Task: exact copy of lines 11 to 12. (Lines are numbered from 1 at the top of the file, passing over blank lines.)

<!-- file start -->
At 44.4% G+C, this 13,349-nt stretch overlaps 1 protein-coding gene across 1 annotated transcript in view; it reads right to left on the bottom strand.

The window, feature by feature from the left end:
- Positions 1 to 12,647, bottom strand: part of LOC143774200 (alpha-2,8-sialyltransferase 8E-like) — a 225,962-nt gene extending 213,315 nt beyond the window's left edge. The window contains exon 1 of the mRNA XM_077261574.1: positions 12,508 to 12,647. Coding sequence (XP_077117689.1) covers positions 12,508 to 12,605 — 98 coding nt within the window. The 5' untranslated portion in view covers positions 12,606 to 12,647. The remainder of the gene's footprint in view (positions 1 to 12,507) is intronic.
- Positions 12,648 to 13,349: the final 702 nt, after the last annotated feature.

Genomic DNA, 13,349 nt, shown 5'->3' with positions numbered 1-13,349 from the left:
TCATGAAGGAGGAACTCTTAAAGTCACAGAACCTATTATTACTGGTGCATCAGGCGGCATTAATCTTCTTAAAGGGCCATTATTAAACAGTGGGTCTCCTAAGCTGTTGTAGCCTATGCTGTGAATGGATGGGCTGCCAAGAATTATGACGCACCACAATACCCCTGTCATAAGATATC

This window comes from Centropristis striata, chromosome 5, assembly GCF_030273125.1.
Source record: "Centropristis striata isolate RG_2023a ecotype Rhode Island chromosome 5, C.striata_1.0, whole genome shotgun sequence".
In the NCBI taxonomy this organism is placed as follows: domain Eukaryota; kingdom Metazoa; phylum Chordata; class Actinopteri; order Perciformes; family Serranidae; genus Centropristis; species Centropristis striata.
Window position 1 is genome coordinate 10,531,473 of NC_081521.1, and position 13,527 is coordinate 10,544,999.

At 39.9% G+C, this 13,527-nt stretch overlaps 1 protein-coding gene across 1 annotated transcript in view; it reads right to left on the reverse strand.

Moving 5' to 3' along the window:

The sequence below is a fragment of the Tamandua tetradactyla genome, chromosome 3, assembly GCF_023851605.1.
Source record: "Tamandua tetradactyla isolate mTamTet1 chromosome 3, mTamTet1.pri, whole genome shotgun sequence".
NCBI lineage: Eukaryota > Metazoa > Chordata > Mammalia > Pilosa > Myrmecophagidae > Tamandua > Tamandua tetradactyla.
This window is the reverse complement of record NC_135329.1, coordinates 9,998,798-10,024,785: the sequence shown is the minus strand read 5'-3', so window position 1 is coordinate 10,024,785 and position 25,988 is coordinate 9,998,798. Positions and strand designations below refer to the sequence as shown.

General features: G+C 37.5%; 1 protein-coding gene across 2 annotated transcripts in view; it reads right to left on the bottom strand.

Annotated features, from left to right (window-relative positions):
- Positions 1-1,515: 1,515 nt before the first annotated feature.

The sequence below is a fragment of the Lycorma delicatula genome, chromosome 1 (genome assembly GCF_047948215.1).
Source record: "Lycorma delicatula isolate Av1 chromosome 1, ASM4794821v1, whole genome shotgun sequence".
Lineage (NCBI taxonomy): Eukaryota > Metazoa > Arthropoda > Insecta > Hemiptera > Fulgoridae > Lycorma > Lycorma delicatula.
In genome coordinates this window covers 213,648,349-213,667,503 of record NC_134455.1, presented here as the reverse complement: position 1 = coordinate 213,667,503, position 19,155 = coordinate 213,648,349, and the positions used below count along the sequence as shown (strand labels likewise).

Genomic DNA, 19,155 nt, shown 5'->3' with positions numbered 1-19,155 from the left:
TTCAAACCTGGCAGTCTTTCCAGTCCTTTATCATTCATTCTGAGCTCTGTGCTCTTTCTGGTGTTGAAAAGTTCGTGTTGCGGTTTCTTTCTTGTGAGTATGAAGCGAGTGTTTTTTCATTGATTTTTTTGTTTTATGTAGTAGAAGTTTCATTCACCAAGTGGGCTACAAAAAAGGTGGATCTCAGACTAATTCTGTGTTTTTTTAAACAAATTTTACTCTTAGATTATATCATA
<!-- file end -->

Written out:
At 39.9% G+C, this 13,527-nt stretch overlaps 1 protein-coding gene across 1 annotated transcript in view; it reads right to left on the reverse strand.

Moving 5' to 3' along the window: